By Caitlin Kennedy
As a certified elementary teacher and literacy specialist, as well as a mom to two little ones, I think about literacy a lot. When I was working as a kindergarten teacher and then a reading teacher, it consumed my life. Now that I am a full time mom it is still just as important to me!
I would argue that reading, writing and speaking are the most important skills that a child can have to build a foundation for anything else in their academic life. There is proof that children who grow up in households that value and promote literacy are stronger readers and writers when they get to school and in the future.
Long before a child enters kindergarten, parents can promote literacy in various ways; and this doesn’t just mean reading books, which is also wonderful!
Here are 5 ways you can promote literacy in your home from birth:
Highlight the value of text and photos
From an early age, show your child the value and importance of all kinds of books. Treat books with care, place them in a special location, and teach your child how to hold a book. Provide your child opportunities to look at all kinds of text, in magazines, letters, on a computer, in owner’s manuals, etc. Show your child the value of photographs and encourage them to tell stories and learn sequencing with you. Literacy begins with speaking, and the more you talk to your child, the better.
Visit your local library
Not only does this promote literacy, but it also provides social interaction as well. As children get older, they enjoy being a part of their community. Attend events at your local library and visit often; look at the books, talk about the organization of the shelves, and let your child pick out a few each week to take home. Let them hand the librarian your card and make them feel important. Books allow you to enter different worlds, and the places books can take children are endless. Let children experience a love of reading for themselves by taking them to the library.
Give your child opportunities to write
In the first few years of life, children are just beginning to master fine motor skills, like holding a pencil or crayon. Give your child opportunities to practice first with spoons or other long utensils, and then give them the freedom to create with pencils, crayons, a paintbrush, or whatever you feel comfortable with! Make this a safe activity that you share together and don’t worry about the mess! Once a child realizes the possibilities that can come from a writing utensil, they will be more excited to write letters etc. when the time comes.
Young children love to tell stories. Literacy includes speaking, so you don’t need a book or script! Allow your child to express themselves through puppet shows, using their imagination to act out stories, and re-telling stories they have been read or have seen on TV. Use a variety of words to widen their vocabulary from a young age and promote more talking. The more confident that a child is, the more likely they are to use their creativity and participate when they get to school in the future.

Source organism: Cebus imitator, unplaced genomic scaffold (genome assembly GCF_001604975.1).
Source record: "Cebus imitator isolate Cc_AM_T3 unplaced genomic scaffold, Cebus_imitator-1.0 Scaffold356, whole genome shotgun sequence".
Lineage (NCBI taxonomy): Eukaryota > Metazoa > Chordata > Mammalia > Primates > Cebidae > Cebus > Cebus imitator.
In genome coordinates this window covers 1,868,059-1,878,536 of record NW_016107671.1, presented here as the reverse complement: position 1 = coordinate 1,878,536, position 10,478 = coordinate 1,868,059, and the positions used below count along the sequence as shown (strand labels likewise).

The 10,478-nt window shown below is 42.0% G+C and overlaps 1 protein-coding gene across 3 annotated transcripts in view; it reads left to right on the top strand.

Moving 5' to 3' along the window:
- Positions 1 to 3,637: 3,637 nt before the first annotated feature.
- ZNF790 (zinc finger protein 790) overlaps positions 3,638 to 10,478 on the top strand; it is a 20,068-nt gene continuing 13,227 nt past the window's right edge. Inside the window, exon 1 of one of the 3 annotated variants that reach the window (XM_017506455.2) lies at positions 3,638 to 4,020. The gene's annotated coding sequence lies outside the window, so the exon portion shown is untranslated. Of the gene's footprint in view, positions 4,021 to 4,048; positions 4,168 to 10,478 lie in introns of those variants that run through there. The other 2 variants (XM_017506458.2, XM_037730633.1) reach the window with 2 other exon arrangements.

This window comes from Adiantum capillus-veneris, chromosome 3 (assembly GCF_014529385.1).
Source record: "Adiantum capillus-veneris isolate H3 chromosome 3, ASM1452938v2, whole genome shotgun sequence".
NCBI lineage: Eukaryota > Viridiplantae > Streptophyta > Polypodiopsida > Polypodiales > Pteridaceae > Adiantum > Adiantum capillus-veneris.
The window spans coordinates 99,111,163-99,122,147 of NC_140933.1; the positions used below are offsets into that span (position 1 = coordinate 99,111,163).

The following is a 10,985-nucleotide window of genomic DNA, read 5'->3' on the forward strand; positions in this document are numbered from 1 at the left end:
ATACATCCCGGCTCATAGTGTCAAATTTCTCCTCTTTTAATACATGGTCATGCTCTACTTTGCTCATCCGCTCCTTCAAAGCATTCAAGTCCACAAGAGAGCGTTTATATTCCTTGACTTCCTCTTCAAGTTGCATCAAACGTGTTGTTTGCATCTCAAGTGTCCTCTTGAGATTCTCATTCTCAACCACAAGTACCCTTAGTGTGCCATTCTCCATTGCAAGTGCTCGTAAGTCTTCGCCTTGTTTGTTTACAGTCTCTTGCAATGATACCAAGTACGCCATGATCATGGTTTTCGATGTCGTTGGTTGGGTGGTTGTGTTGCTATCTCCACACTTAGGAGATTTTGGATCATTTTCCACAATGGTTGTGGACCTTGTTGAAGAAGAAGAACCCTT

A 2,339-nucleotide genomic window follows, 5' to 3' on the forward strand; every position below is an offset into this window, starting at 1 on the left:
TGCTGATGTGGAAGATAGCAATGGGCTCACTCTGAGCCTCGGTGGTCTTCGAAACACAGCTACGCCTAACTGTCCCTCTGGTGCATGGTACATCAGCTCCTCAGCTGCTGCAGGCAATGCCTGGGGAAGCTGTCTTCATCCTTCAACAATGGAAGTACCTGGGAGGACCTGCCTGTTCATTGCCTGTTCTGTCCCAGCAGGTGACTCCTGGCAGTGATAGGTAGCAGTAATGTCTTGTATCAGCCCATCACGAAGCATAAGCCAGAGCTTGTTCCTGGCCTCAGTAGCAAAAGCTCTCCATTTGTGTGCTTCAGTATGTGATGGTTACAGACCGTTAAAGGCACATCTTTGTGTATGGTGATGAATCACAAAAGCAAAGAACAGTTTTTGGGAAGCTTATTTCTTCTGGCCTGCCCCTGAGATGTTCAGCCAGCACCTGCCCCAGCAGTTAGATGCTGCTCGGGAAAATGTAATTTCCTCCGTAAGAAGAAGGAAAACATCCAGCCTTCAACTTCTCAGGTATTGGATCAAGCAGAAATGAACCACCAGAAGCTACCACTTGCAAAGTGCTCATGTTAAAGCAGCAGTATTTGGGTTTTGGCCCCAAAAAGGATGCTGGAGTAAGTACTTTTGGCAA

Read and expose your child to letters.
This goes without saying. Read to your child every day. Don’t make it a chore; you don’t have to keep track of how often you read! If you are out and about, read street signs to them. Sing the alphabet, use letter magnets, and say letter sounds. Encourage your child to make connections to books they read. Re-read a favorite book over and over and take your time while reading to point out pictures and words. Memorization before a child can read is wonderful! My 19-month-old son can read the entire Brown Bear, Brown Bear book because he loves it so much. There are no rules when it comes to reading; just have fun!
Keep in mind the essential components of literacy as well:
- Phonemic Awareness – the knowledge and manipulation of sounds in spoken words.
Phonics – the relationship between written and spoken letters and sounds.
Fluency – the ability to read with accuracy, appropriate rate and expression.
Vocabulary – the knowledge of words and their definitions. Children have expressive and receptive vocabularies. Expressive is the words they can say on their own without just repeating, and receptive is the words that they understand when spoken to.
Comprehension – understanding the meaning of text.
Parents are a child’s first teachers and their first bridge to learning and literacy. Talk to them about how important literacy is, and always make it enjoyable for them. Give them the tools they need and the ability to choose books and activities that interest them. Literacy should be celebrated and shared every day!
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